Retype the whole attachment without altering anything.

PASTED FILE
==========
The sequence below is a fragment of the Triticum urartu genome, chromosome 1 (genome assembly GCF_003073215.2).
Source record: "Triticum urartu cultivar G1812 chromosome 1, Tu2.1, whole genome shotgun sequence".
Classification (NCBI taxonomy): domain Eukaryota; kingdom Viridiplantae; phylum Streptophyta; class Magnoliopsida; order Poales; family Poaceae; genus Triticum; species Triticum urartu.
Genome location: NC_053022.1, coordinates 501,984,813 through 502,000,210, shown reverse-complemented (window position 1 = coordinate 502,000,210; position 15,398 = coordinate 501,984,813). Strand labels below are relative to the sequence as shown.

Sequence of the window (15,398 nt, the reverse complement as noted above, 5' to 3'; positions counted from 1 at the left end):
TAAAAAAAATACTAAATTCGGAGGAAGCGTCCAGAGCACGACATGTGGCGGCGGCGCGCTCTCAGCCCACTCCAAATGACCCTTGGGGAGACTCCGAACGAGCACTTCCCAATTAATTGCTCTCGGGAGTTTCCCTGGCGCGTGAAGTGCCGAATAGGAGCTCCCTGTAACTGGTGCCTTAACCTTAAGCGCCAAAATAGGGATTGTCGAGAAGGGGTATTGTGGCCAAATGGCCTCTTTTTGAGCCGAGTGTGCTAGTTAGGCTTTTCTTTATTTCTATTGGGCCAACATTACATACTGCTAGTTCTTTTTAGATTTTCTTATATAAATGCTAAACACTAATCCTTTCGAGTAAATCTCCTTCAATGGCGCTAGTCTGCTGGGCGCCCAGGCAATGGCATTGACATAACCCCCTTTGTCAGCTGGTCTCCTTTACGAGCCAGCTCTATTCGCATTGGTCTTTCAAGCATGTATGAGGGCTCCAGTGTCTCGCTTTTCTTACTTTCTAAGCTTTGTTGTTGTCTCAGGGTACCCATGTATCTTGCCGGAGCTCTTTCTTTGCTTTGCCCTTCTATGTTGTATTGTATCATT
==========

The sequence below is a fragment of the Triticum urartu genome, chromosome 1 (genome assembly GCF_003073215.2).
Source record: "Triticum urartu cultivar G1812 chromosome 1, Tu2.1, whole genome shotgun sequence".
Classification (NCBI taxonomy): domain Eukaryota; kingdom Viridiplantae; phylum Streptophyta; class Magnoliopsida; order Poales; family Poaceae; genus Triticum; species Triticum urartu.
Genome location: NC_053022.1, coordinates 501,984,813 through 502,000,210, shown reverse-complemented (window position 1 = coordinate 502,000,210; position 15,398 = coordinate 501,984,813). Strand labels below are relative to the sequence as shown.

Sequence of the window (15,398 nt, the reverse complement as noted above, 5' to 3'; positions counted from 1 at the left end):
TAAAAAAAATACTAAATTCGGAGGAAGCGTCCAGAGCACGACATGTGGCGGCGGCGCGCTCTCAGCCCACTCCAAATGACCCTTGGGGAGACTCCGAACGAGCACTTCCCAATTAATTGCTCTCGGGAGTTTCCCTGGCGCGTGAAGTGCCGAATAGGAGCTCCCTGTAACTGGTGCCTTAACCTTAAGCGCCAAAATAGGGATTGTCGAGAAGGGGTATTGTGGCCAAATGGCCTCTTTTTGAGCCGAGTGTGCTAGTTAGGCTTTTCTTTATTTCTATTGGGCCAACATTACATACTGCTAGTTCTTTTTAGATTTTCTTATATAAATGCTAAACACTAATCCTTTCGAGTAAATCTCCTTCAATGGCGCTAGTCTGCTGGGCGCCCAGGCAATGGCATTGACATAACCCCCTTTGTCAGCTGGTCTCCTTTACGAGCCAGCTCTATTCGCATTGGTCTTTCAAGCATGTATGAGGGCTCCAGTGTCTCGCTTTTCTTACTTTCTAAGCTTTGTTGTTGTCTCAGGGTACCCATGTATCTTGCCGGAGCTCTTTCTTTGCTTTGCCCTTCTATGTTGTATTGTATCATT